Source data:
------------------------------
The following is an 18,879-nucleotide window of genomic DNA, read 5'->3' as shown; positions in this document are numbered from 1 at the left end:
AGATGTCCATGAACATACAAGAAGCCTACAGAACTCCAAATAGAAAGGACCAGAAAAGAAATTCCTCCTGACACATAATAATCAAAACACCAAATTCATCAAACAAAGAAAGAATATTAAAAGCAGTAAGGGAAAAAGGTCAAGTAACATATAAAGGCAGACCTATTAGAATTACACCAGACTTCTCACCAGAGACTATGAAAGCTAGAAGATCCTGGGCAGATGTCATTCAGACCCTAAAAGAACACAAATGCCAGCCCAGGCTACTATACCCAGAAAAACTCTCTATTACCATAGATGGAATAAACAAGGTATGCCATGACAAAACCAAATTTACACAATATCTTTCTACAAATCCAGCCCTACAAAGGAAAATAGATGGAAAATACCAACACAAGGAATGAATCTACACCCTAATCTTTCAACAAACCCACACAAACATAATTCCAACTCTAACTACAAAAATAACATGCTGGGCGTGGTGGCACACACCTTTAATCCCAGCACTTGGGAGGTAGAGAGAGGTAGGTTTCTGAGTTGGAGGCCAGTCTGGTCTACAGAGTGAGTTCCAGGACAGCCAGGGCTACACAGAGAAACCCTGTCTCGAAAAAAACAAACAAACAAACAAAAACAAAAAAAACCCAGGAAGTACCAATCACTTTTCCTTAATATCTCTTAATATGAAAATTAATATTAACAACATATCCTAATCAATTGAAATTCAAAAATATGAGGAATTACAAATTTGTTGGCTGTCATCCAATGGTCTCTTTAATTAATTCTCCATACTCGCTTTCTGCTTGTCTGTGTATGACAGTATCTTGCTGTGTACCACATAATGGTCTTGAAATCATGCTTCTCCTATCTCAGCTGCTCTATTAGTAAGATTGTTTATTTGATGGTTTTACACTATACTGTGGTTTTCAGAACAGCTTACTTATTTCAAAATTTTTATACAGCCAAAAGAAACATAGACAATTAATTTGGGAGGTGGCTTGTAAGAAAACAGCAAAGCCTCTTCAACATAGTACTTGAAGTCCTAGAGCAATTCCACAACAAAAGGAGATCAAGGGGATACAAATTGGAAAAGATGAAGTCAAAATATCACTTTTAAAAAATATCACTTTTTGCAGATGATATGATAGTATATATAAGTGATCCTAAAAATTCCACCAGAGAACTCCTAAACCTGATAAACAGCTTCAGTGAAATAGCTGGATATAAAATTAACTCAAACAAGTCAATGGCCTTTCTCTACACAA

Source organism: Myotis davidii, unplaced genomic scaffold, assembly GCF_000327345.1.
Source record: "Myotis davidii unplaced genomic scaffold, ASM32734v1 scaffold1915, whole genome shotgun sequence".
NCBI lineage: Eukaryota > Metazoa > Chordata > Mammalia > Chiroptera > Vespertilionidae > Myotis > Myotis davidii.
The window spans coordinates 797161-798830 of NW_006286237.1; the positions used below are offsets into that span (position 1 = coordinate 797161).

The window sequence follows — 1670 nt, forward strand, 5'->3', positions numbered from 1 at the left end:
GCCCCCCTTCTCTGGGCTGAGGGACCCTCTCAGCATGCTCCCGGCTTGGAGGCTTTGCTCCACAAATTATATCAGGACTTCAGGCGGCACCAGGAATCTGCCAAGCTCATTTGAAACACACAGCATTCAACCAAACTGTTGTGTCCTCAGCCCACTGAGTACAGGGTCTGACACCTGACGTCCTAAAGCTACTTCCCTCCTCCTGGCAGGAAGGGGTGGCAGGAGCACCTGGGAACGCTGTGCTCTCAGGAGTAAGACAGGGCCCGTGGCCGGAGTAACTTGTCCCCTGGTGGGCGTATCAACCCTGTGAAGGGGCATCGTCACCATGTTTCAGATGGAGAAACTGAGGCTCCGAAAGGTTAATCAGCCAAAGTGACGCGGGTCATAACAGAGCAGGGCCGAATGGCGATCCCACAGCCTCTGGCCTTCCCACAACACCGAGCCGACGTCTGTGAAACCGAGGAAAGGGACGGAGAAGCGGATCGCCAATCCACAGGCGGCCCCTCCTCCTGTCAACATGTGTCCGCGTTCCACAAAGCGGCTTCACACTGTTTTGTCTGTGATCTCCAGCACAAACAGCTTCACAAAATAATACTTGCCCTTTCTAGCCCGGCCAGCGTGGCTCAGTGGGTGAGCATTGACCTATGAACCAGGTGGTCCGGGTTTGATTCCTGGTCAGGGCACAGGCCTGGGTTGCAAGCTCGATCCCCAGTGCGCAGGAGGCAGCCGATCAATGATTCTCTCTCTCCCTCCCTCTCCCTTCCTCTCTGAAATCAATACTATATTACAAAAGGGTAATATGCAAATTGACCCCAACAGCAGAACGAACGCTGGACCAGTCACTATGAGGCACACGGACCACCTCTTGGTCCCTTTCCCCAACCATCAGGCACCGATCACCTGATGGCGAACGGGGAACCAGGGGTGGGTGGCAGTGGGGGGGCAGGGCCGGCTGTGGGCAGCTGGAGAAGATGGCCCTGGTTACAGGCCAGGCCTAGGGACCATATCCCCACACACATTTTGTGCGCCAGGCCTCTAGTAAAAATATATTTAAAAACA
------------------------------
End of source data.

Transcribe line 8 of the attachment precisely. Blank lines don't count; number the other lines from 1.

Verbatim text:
GCCCCCCTTCTCTGGGCTGAGGGACCCTCTCAGCATGCTCCCGGCTTGGAGGCTTTGCTCCACAAATTATATCAGGACTTCAGGCGGCACCAGGAATCTGCCAAGCTCATTTGAAACACACAGCATTCAACCAAACTGTTGTGTCCTCAGCCCACTGAGTACAGGGTCTGACACCTGACGTCCTAAAGCTACTTCCCTCCTCCTGGCAGGAAGGGGTGGCAGGAGCACCTGGGAACGCTGTGCTCTCAGGAGTAAGACAGGGCCCGTGGCCGGAGTAACTTGTCCCCTGGTGGGCGTATCAACCCTGTGAAGGGGCATCGTCACCATGTTTCAGATGGAGAAACTGAGGCTCCGAAAGGTTAATCAGCCAAAGTGACGCGGGTCATAACAGAGCAGGGCCGAATGGCGATCCCACAGCCTCTGGCCTTCCCACAACACCGAGCCGACGTCTGTGAAACCGAGGAAAGGGACGGAGAAGCGGATCGCCAATCCACAGGCGGCCCCTCCTCCTGTCAACATGTGTCCGCGTTCCACAAAGCGGCTTCACACTGTTTTGTCTGTGATCTCCAGCACAAACAGCTTCACAAAATAATACTTGCCCTTTCTAGCCCGGCCAGCGTGGCTCAGTGGGTGAGCATTGACCTATGAACCAGGTGGTCCGGGTTTGATTCCTGGTCAGGGCACAGGCCTGGGTTGCAAGCTCGATCCCCAGTGCGCAGGAGGCAGCCGATCAATGATTCTCTCTCTCCCTCCCTCTCCCTTCCTCTCTGAAATCAATACTATATTACAAAAGGGTAATATGCAAATTGACCCCAACAGCAGAACGAACGCTGGACCAGTCACTATGAGGCACACGGACCACCTCTTGGTCCCTTTCCCCAACCATCAGGCACCGATCACCTGATGGCGAACGGGGAACCAGGGGTGGGTGGCAGTGGGGGGGCAGGGCCGGCTGTGGGCAGCTGGAGAAGATGGCCCTGGTTACAGGCCAGGCCTAGGGACCATATCCCCACACACATTTTGTGCGCCAGGCCTCTAGTAAAAATATATTTAAAAACA